The effects of HPV infection on semen: first results from a new approach.
- Autori: Bosco, L.; Ragusa, M.; Capra, G.; Schillaci, R.; Roccheri, M.; Perino, A.
- Anno di pubblicazione: 2017
- Tipologia: Abstract in rivista (Abstract in rivista)
- OA Link: http://hdl.handle.net/10447/243646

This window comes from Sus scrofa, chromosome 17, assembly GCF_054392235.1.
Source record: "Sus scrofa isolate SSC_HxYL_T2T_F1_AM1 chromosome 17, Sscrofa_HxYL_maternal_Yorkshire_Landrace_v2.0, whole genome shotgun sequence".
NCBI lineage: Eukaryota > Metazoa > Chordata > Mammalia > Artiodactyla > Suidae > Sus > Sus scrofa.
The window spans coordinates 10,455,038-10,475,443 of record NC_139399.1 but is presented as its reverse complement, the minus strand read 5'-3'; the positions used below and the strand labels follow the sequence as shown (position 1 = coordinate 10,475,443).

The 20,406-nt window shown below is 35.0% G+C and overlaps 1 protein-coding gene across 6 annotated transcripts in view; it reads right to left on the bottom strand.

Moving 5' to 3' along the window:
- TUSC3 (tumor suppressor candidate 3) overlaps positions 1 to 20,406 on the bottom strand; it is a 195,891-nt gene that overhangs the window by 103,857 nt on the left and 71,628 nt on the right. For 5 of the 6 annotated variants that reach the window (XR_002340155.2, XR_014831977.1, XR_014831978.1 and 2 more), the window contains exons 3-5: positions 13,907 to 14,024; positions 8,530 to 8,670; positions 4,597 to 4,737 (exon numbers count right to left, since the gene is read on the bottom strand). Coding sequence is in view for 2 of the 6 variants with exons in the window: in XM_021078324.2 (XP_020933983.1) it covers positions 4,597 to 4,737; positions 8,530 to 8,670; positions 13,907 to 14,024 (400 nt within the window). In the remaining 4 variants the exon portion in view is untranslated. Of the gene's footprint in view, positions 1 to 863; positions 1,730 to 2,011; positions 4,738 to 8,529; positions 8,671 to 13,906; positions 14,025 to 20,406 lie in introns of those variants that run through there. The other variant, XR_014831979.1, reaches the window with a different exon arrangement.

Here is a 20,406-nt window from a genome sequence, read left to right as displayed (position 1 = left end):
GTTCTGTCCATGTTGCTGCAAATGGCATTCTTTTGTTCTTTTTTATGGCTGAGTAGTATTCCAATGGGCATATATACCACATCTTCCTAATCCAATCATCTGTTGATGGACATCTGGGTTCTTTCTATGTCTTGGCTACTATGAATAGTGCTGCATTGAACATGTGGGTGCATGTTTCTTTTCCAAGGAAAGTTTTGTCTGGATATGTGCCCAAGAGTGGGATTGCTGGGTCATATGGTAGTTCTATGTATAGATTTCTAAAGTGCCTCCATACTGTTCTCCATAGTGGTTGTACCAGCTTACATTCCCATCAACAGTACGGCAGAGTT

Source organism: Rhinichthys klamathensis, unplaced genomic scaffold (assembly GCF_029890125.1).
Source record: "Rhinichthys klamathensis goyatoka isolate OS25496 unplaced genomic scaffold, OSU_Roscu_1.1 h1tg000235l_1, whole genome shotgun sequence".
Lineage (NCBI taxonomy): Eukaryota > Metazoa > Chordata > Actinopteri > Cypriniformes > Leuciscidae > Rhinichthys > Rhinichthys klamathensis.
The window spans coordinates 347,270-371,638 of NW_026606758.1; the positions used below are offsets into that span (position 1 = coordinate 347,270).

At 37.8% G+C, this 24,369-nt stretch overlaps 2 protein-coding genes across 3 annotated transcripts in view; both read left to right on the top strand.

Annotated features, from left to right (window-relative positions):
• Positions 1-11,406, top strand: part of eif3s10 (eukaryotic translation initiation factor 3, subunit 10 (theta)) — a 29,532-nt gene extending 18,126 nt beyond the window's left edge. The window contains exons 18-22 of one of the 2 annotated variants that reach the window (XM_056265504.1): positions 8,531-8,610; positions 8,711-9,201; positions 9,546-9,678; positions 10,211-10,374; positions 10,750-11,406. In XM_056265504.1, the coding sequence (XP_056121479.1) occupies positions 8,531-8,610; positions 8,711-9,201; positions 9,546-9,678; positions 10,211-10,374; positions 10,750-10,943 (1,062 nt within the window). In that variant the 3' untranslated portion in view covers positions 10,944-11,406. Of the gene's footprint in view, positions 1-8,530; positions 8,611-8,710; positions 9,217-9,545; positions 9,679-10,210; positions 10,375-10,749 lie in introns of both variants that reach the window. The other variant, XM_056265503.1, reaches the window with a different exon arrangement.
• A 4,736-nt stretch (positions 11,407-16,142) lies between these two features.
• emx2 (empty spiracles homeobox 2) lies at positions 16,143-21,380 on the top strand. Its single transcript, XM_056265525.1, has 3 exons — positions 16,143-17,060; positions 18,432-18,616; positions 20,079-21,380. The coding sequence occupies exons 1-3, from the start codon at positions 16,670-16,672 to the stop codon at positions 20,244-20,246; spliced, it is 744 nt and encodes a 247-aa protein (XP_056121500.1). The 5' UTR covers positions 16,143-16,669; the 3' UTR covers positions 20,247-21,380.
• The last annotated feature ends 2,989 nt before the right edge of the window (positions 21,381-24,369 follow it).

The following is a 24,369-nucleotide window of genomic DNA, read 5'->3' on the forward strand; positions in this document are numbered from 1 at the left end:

Study question: The effect of HPV infection on semen characteristics was investigated using a new method that allow to evaluate virus localization in the different semen components. Summary answer: Our data indicate a correlation between HPV infection of exfoliated epithelial cells (from spermatic ducts and accessory glands) and reduction of sperm cell motility. What is known already: HPVs are agents of the most common sexually transmitted diseases. Both in men and in women, HPVs cause a variety of clinical symptoms ranging from warts to cancer. It has been shown (IARC, 2009) that infection with 12 oncogenic HPVs is the major cause of development of cervical cancer in women and it is also related to penile cancers in men. HPV infects epithelial cells and can bind other cell types. Its presence in semen is widely known, but the effects on fertility and reproductive function are still controversial. Study design, size, duration: From January 2015 to December 2015, twenty men were enrolled. From each subject seminal parameters were evaluated according to WHO guidelines. HPV was detected and genotyped both in total semen and in swim up-fraction. HPV detection was performed also in separated semen fractions: sperm cells from total semen and from swim-up and epithelial cells. Semen parameters of positive samples were compared with parameters of negative samples. Moreover, HPV genome wholeness in sperm cells was evaluated. Participants/materials, setting, methods: Partners of women with high-grade squamous intraepithelial lesions. DNA was purified after differential lysis. HPV genotyping was performed by a conventional reverse hybridization and HPV detection in the different semen components was performed by nested PCR with the use of universal primers (MY09 / 11, GP5+ / 6+). HPV genome wholeness was evaluated by Real Time-PCR using six different target genes. Main results and the role of chance: Samples were distributed into HPV positive and negative based on the conventional genotyping (total DNA extraction and reverse hybridization method) or on the new method (differential lysis, DNA extraction from separate fractions and nested PCR method) for every different fraction. In any case, we did not find any statistically significant difference on semen volume, sperm concentration, morphology. On the contrary, only when we compared HPV-positive epithelial cell samples to negative samples in the same fraction, we found a difference in sperm motility. The average percentage of sperm linear progressive motility amounted to 10% ± 11.5 in the positive samples and 54.4% ± 23.3 in the negative samples (two-tailed P value=0.0003). Moreover the HPV genome wholeness was tested by RT-PCR. Results performed on DNA extracted from sperm cells of a sample showed that the copy number of E1 and E2 genes was lower than LCR (Long Control Region) and E6 copy numbers (copy number ratio: 0.4 ± 0.05). These data indicate that in this sample more than half viral genomes are defective, suggesting that a recombination event could be occurred into the sperm heads. Limitations, reasons for caution: Low number of samples because of the sporadic frequency of infection with a single high-risk HPV genotype. Wider implications of the findings: The data support the proposed role of HPV in decreased male and couple fertility. The presence of defective viral genomes rises the idea that these defective forms could be integrated in the sperm genome. In turn, this risk prompts new possible consequences of the viral infection in semen.